The statistical tests were performed on the years 2011 and 2012 separately, using SPSS version 21. The significance level used for testing the research hypotheses was 5%.

4.3. Comparison of 2011 and 2012

To examine the differences between 2011 and 2012 in excellence scores, feedback scores, and receipt of excellence bonuses, we performed two t-tests for dependent samples (Table 3) and McNemar’s test, respectively.

Although the excellence scores of male faculty members in 2012 were significantly higher than those of female faculty members in 2012, the difference between the percentage of male and female faculty members who received a bonus in those two years was not statistically significant, and the non-significant different in favor of male faculty declined over time. Regarding feedback scores, the difference that existed in the female faculty members’ favor also declined: In 2011 it was statistically significant but was not significant in 2012. In seniority, the difference that existed between male and female faculty members in males’ favor was not statistically significant in either of the two years. In age, there was a statistically significant difference between males and females in these two years: Male faculty was consistently older than female faculty, based on mean age. The greatest difference between male and female faculty was in rank?male faculty’s ranks were statistically higher than the ranks of female faculty in both of these years. This was also true for faculty?on average; men tended toward natural sciences, engineering, architecture, and communications, while women on average tended toward social sciences, humanities, and health sciences.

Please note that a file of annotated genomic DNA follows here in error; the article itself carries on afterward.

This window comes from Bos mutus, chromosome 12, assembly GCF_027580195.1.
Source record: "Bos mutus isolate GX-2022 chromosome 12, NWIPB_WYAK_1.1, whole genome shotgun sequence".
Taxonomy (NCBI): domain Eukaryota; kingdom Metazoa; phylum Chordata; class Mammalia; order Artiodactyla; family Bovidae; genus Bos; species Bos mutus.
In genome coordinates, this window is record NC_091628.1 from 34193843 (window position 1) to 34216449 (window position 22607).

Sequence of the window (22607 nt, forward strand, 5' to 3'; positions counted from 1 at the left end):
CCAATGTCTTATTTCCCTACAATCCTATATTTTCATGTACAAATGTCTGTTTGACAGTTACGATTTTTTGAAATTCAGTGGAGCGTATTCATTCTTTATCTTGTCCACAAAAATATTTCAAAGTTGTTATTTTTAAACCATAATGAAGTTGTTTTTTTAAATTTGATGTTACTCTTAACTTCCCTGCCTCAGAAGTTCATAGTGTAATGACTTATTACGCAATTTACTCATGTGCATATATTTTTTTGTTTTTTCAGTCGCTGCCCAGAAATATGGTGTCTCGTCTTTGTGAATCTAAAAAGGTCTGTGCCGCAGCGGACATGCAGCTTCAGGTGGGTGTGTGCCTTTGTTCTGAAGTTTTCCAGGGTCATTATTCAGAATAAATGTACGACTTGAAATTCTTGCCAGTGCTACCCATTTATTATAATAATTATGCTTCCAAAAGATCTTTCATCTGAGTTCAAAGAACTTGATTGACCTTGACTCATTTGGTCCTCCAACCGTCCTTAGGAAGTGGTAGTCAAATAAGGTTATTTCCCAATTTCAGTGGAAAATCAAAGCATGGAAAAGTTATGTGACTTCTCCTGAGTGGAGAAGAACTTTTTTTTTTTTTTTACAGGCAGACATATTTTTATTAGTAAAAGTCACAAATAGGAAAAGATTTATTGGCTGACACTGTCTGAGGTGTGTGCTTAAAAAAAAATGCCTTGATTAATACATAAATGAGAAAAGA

4.4. Regression Results 2011-2012

There is a similarity between the regression results for excellence scores in both years. Findings show that the standardized coefficients (β) of the variables common to both regression are similar, while the standardized

Table 3. Findings of t-test for Differences between 2011 and 2012 in excellence scores and feedback scores.

***p < 0.001.

coefficients (β) of the variables that are not common (Male, Male × architecture and communications) are low. Most of the variables that explain excellence scores in these two years are related to gender and its interaction effects with other variables (seniority, age, and rank). The results of the regression equations in both years are similar?In both case they explain 41% and 42% of the variance, respectively. The signs of the common variables in the regressions for both years are also identical. The variables that were added to the regression for 2012 add only 3% to explained variance.

The regression explained a small percentage of the variance in both years: 13% in 2011 and only 6% in 2012. In each year there are only two statistically significant explanatory variables. There is a large difference between the results of the regression in both years. Age is a variable that is common to both years―and in both years, feedback scores decline with age. Age is more significant a predictor of feedback scores in 2011 than in 2012. The second variable is not common to both regressions. In 2011, the interaction effect of gender and age emerges as a statistically significant explanatory variable, but its contribution was limited to 2%.

Regarding the regression on receipt of excellence bonuses, the Odds Ratio indices of the variables common to both regressions (age and seniority) are similar. These two regressions explain a similar percentage of the variance (45%). The variables that explain most of the variance are identical in both years: age and seniority. Since the number of faculty members in architecture and communications is very small (12% or 6% of the total faculty), their impact on the regression is limited (5%) and only affects the faculty members in these disciplines.